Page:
The die-hard members of Unwinnable’s New Jersey board game club chapter (Stu Horvath, Ken Lucas and Ed Coleman) hate Machi Koro. They spent countless nights creeping slowly into the early morning for “just one more round” of what is possibly the most frustrating, captivating and monstrous board game ever created. You build a town with cards. You buy those cards, each a property with a specific mechanic, from an ever-changing market. More often than not, the property you want doesn’t appear on the market, or is bought by your opponent right before your turn (“I’m not bitter!” all three say in unison). Dice rolls, which function like craps and scratch a gambling itch for the majority of the group, generate income for players and cause effects which range from good to bad to table-flipping. The first person to have enough money to build all their landmarks wins. Expansions add more types of properties to inspire the hatred of your friends. Lest this be seen as a condemnation, I should also note that the die-hard members of Unwinnable’s New Jersey board game club chapter also love Machi Koro (so long as they are winning).

(Stu Horvath)

A purple robed alchemist messing around with magical chemistry equpiment as a thief sneaks out in the background

Alchemists 

A heady concoction of science, magic and worker-placement, Alchemists‘ core potion-mixing puzzle would be a tricky brain-teaser if you had the luxury of studying it full-time. But no, there are ingredients to be harvested, bold adventurers offering lucrative payouts for specific potions, and impending academic conferences ready to punish your lack of concrete theories on the precise chemical structure of newt extract. There’s never enough time, money or disposable students to test every possibility, and progress is a heady mix of logic and blind intuition. Alchemists forges that pressure into desperate gambles to prop up your funding, to demonstrate your knowledge to a curious public, to disprove competing hypotheses while praying that your peers rushed to publish their theories with as little insight as you did your own. It’s an elegant design which avoids anticlimax by keeping the answers under wraps until the last possible moment, scientific method scorned as theories are proven and debunked amid roars of derision across the table. Publish and be damned!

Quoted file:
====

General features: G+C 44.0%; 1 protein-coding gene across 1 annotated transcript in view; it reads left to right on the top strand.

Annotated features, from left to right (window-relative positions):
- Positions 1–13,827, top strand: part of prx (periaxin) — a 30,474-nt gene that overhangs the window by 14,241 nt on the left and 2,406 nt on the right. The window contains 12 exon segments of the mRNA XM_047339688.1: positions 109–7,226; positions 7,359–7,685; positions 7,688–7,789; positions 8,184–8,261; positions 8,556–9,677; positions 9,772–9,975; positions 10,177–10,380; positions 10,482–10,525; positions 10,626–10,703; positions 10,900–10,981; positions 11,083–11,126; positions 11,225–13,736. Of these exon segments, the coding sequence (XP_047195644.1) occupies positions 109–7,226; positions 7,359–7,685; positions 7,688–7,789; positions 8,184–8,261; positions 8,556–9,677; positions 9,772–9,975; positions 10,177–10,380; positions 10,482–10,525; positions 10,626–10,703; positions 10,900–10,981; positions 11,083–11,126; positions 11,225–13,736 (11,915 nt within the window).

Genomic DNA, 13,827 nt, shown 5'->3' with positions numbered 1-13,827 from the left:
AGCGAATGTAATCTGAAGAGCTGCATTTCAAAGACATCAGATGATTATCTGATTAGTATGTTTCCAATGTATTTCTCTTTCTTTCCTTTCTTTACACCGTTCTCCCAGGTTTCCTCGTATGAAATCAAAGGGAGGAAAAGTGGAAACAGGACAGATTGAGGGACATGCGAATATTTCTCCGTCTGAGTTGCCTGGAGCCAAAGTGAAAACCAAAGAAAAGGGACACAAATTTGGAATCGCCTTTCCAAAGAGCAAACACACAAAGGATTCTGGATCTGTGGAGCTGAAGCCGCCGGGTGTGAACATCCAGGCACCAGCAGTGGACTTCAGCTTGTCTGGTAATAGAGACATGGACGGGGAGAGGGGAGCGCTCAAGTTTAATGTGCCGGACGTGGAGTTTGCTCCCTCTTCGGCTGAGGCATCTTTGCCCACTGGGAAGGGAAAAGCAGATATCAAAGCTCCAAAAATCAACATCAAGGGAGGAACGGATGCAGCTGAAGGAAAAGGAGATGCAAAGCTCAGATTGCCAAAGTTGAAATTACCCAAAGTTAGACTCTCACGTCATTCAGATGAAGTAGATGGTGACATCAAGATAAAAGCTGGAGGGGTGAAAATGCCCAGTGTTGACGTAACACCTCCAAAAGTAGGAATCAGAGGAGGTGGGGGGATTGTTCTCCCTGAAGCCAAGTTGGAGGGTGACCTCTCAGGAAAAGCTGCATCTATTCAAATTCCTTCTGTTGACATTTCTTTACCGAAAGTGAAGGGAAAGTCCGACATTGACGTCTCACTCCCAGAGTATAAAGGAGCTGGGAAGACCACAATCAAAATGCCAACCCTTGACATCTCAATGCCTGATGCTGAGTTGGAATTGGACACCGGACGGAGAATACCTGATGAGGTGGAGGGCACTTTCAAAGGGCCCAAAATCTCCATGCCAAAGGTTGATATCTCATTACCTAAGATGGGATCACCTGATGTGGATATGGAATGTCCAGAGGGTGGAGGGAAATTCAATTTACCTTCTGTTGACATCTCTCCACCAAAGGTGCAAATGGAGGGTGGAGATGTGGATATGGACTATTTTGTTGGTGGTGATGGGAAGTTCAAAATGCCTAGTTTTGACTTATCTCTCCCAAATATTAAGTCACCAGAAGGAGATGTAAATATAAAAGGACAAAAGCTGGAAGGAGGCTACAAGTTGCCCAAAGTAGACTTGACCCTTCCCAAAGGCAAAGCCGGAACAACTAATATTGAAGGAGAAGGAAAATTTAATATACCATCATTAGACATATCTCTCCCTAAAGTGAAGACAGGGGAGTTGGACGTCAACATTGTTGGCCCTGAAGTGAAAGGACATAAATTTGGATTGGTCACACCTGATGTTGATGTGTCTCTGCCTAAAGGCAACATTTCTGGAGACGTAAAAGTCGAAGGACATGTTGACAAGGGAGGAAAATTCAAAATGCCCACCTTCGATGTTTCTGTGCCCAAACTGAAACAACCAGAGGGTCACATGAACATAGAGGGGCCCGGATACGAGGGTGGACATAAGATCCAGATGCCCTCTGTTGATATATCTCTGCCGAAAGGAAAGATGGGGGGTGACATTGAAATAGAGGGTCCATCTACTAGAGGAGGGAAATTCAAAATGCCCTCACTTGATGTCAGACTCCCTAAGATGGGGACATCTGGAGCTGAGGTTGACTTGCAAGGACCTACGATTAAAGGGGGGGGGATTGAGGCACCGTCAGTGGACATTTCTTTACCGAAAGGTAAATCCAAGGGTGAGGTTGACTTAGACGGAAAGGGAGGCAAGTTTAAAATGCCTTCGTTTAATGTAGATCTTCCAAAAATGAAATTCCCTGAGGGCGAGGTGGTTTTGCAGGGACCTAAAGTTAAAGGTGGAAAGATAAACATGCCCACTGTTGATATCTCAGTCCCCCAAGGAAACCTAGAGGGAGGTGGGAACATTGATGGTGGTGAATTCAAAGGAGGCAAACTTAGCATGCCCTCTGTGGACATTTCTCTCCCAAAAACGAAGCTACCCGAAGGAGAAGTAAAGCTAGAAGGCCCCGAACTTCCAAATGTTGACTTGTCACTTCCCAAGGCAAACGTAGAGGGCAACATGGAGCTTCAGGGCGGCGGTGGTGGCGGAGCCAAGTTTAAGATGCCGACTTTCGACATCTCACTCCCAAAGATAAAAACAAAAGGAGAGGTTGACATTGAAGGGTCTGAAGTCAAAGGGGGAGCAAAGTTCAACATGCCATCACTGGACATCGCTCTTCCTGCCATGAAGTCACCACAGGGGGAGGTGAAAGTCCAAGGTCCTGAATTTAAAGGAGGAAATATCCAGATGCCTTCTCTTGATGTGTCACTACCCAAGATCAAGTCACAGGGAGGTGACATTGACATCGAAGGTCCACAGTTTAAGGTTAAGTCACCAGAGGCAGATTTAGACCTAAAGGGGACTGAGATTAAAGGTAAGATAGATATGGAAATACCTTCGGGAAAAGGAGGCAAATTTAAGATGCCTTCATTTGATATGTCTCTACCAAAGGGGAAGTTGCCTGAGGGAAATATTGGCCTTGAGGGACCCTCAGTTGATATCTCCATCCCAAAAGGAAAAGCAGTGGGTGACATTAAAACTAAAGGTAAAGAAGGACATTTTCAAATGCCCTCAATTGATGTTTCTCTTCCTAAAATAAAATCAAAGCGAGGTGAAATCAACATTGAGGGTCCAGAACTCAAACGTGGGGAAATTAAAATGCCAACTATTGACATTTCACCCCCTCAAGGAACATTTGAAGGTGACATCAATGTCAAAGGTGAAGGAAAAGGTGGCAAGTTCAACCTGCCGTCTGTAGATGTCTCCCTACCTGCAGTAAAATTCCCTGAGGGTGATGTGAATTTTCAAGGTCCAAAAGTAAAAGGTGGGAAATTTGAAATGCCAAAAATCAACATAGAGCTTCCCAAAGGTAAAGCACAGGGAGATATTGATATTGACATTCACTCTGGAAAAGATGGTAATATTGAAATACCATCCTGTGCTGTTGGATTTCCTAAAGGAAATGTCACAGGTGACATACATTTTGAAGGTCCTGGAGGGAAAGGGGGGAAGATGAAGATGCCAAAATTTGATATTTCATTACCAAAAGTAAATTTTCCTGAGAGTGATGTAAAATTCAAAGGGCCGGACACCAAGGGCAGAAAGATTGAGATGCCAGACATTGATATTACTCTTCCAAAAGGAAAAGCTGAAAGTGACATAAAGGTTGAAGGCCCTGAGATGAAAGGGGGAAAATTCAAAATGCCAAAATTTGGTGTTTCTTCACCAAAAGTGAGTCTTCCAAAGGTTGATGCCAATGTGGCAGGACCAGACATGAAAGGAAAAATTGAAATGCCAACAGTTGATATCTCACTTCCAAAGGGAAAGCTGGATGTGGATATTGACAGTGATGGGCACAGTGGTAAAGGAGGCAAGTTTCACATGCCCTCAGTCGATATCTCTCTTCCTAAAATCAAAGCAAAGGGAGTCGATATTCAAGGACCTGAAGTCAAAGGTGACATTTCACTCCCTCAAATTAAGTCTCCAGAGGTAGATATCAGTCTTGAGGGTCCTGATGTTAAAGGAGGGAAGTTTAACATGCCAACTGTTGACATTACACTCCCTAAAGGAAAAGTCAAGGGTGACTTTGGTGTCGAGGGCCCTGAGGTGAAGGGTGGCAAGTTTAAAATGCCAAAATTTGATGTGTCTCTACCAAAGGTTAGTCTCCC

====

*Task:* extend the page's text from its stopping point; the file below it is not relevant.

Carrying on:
(Rob Haines)

The green box for Centipede on top of an actual game of arcade Centipede

Centipede 

There’s no need for a board game version of Centipede, the Atari arcade and home classic. One wouldn’t be faulted for considering the existence of this game as nothing less than a cross-media tie-in, videogame turned comic turned board game in an effort to maximize profitability. But IDW did the smart thing and turned to one of my favorite small game developers, Anthony Amato and Nicole Kline of Cardboard Fortress out in Philadelphia. I’m an on-the-record fan of their work, and was delighted to see that they’d put together Centipede for IDW and did so without getting too tied down to the history of the franchise. Left to their own devices Cardboard Fortress burrowed out a simple, puzzling, asymmetrical two-or-four person face-off that really taps into the speed of the videogame. Both players are given some randomly generated choices to make, whether it’s cards shuffled and drawn or rolled dice, but enough maneuverability around those bestowed options to to make sure both players feel some agency in their own fates. There’s a clear respect for the aesthetics of the source material, requiring the same amount of forethought and vision for a few moves ahead while allowing the autonomy of special abilities. Each playthrough of Centipede is downright dirty and playfully brutal, exactly what I look for in the kind of board games I use to get skittish players hooked for life.

(Levi Rubeck)